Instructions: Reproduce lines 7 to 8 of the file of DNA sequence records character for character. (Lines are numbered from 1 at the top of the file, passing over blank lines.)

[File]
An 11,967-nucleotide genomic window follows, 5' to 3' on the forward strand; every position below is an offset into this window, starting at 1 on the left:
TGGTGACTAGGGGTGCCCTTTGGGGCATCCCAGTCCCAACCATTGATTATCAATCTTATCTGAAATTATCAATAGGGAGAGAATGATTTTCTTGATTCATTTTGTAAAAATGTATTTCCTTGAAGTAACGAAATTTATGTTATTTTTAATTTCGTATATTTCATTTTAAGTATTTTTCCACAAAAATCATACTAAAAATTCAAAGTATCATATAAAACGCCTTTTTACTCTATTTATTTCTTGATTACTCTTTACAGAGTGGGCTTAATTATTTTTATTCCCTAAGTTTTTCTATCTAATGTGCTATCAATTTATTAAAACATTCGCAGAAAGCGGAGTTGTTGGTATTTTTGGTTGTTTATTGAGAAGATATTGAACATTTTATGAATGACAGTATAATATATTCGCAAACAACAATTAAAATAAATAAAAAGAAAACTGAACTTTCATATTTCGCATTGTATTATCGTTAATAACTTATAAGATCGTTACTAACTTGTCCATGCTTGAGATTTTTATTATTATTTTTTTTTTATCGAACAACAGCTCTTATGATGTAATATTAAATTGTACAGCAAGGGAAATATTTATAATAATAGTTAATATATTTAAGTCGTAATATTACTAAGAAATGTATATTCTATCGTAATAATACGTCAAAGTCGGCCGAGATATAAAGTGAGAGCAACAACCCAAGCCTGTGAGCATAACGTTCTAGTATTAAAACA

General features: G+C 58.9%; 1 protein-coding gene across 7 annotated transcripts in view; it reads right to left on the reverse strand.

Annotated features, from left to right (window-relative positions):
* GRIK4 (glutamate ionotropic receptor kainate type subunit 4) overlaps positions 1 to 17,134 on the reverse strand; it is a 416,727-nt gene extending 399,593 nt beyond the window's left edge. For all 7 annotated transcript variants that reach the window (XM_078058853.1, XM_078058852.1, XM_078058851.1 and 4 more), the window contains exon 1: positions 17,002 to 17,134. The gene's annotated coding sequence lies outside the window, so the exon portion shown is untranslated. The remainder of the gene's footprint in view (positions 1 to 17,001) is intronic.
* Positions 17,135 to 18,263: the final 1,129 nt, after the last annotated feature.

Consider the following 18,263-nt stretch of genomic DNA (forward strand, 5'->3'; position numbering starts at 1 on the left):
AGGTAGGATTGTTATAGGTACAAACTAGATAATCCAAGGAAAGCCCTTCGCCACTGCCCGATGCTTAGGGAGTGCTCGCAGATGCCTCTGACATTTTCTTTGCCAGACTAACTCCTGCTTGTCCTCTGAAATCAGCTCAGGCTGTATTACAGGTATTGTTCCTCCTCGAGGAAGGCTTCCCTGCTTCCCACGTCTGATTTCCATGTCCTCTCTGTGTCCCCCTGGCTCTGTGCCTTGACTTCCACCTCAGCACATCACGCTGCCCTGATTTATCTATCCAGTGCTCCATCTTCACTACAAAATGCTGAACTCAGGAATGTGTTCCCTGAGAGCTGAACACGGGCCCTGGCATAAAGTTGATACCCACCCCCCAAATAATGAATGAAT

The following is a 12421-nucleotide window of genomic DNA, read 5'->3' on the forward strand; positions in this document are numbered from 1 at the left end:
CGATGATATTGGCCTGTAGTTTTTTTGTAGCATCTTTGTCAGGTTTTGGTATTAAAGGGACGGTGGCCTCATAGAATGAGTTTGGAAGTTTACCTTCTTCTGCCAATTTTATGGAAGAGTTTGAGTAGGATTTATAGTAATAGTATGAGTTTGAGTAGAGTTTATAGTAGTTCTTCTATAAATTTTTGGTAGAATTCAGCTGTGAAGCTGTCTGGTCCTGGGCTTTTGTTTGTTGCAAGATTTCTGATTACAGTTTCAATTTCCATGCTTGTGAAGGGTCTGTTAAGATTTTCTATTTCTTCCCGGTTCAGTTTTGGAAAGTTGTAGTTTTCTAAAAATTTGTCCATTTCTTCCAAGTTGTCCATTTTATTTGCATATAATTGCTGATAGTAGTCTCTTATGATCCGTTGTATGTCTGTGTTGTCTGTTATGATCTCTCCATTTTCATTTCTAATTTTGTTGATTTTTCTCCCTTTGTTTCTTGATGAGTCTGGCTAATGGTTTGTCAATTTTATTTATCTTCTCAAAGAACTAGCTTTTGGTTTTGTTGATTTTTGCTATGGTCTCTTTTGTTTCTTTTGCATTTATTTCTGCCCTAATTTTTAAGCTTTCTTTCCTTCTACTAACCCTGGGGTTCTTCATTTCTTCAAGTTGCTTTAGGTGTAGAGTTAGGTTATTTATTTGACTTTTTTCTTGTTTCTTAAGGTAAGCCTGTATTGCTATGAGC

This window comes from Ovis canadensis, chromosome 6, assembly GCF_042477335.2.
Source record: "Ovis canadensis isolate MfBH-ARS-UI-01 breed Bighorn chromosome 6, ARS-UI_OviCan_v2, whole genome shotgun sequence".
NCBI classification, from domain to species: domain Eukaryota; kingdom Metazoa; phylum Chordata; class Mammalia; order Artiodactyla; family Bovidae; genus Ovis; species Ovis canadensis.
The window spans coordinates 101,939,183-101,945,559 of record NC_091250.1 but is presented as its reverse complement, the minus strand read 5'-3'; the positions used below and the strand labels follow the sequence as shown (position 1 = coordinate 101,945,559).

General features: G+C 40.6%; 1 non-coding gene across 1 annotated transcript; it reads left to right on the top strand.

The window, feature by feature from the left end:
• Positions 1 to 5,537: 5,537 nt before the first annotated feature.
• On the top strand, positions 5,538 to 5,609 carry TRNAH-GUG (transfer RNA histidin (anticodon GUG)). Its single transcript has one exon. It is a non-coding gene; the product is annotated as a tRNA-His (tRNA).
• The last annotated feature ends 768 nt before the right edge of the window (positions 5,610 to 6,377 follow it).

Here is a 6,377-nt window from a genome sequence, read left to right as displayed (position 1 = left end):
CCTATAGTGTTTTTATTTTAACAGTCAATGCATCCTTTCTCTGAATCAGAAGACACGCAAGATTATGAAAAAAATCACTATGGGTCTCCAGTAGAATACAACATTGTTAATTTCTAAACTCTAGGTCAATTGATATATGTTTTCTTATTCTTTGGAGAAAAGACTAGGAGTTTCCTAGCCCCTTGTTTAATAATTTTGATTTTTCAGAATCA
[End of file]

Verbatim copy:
Consider the following 18,263-nt stretch of genomic DNA (forward strand, 5'->3'; position numbering starts at 1 on the left):
AGGTAGGATTGTTATAGGTACAAACTAGATAATCCAAGGAAAGCCCTTCGCCACTGCCCGATGCTTAGGGAGTGCTCGCAGATGCCTCTGACATTTTCTTTGCCAGACTAACTCCTGCTTGTCCTCTGAAATCAGCTCAGGCTGTATTACAGGTATTGTTCCTCCTCGAGGAAGGCTTCCCTGCTTCCCACGTCTGATTTCCATGTCCTCTCTGTGTCCCCCTGGCTCTGTGCCTTGACTTCCACCTCAGCACATCACGCTGCCCTGATTTATCTATCCAGTGCTCCATCTTCACTACAAAATGCTGAACTCAGGAATGTGTTCCCTGAGAGCTGAACACGGGCCCTGGCATAAAGTTGATACCCACCCCCCAAATAATGAATGAAT